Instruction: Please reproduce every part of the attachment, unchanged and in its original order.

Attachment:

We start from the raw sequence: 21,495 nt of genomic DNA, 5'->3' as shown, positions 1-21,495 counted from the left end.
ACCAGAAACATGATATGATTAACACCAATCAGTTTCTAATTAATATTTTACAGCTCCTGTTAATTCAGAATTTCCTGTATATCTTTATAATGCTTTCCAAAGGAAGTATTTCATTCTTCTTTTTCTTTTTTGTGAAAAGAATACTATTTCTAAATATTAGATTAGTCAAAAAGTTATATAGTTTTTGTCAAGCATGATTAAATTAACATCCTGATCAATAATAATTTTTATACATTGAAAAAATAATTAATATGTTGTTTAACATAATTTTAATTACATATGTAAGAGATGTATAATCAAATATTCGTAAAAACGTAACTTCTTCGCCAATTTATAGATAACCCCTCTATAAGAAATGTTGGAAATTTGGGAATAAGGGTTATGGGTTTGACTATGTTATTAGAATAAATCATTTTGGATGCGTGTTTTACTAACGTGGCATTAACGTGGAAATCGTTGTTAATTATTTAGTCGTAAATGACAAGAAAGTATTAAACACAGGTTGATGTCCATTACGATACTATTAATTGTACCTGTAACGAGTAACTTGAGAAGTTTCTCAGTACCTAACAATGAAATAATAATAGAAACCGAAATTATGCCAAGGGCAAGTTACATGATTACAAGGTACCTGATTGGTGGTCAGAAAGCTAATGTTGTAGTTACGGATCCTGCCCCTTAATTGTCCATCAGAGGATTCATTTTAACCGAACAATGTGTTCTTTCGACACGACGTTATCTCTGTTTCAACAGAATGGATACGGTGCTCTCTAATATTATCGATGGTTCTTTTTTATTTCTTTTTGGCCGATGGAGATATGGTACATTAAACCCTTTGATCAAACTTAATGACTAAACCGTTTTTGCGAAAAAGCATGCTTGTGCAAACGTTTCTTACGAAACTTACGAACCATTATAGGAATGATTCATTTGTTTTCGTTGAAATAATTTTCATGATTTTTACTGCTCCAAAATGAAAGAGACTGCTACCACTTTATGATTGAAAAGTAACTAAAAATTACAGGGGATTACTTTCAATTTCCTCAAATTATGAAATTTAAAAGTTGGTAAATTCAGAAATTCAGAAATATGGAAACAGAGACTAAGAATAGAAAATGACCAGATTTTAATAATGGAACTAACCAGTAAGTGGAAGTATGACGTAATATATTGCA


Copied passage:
We start from the raw sequence: 21,495 nt of genomic DNA, 5'->3' as shown, positions 1-21,495 counted from the left end.
ACCAGAAACATGATATGATTAACACCAATCAGTTTCTAATTAATATTTTACAGCTCCTGTTAATTCAGAATTTCCTGTATATCTTTATAATGCTTTCCAAAGGAAGTATTTCATTCTTCTTTTTCTTTTTTGTGAAAAGAATACTATTTCTAAATATTAGATTAGTCAAAAAGTTATATAGTTTTTGTCAAGCATGATTAAATTAACATCCTGATCAATAATAATTTTTATACATTGAAAAAATAATTAATATGTTGTTTAACATAATTTTAATTACATATGTAAGAGATGTATAATCAAATATTCGTAAAAACGTAACTTCTTCGCCAATTTATAGATAACCCCTCTATAAGAAATGTTGGAAATTTGGGAATAAGGGTTATGGGTTTGACTATGTTATTAGAATAAATCATTTTGGATGCGTGTTTTACTAACGTGGCATTAACGTGGAAATCGTTGTTAATTATTTAGTCGTAAATGACAAGAAAGTATTAAACACAGGTTGATGTCCATTACGATACTATTAATTGTACCTGTAACGAGTAACTTGAGAAGTTTCTCAGTACCTAACAATGAAATAATAATAGAAACCGAAATTATGCCAAGGGCAAGTTACATGATTACAAGGTACCTGATTGGTGGTCAGAAAGCTAATGTTGTAGTTACGGATCCTGCCCCTTAATTGTCCATCAGAGGATTCATTTTAACCGAACAATGTGTTCTTTCGACACGACGTTATCTCTGTTTCAACAGAATGGATACGGTGCTCTCTAATATTATCGATGGTTCTTTTTTATTTCTTTTTGGCCGATGGAGATATGGTACATTAAACCCTTTGATCAAACTTAATGACTAAACCGTTTTTGCGAAAAAGCATGCTTGTGCAAACGTTTCTTACGAAACTTACGAACCATTATAGGAATGATTCATTTGTTTTCGTTGAAATAATTTTCATGATTTTTACTGCTCCAAAATGAAAGAGACTGCTACCACTTTATGATTGAAAAGTAACTAAAAATTACAGGGGATTACTTTCAATTTCCTCAAATTATGAAATTTAAAAGTTGGTAAATTCAGAAATTCAGAAATATGGAAACAGAGACTAAGAATAGAAAATGACCAGATTTTAATAATGGAACTAACCAGTAAGTGGAAGTATGACGTAATATATTGCA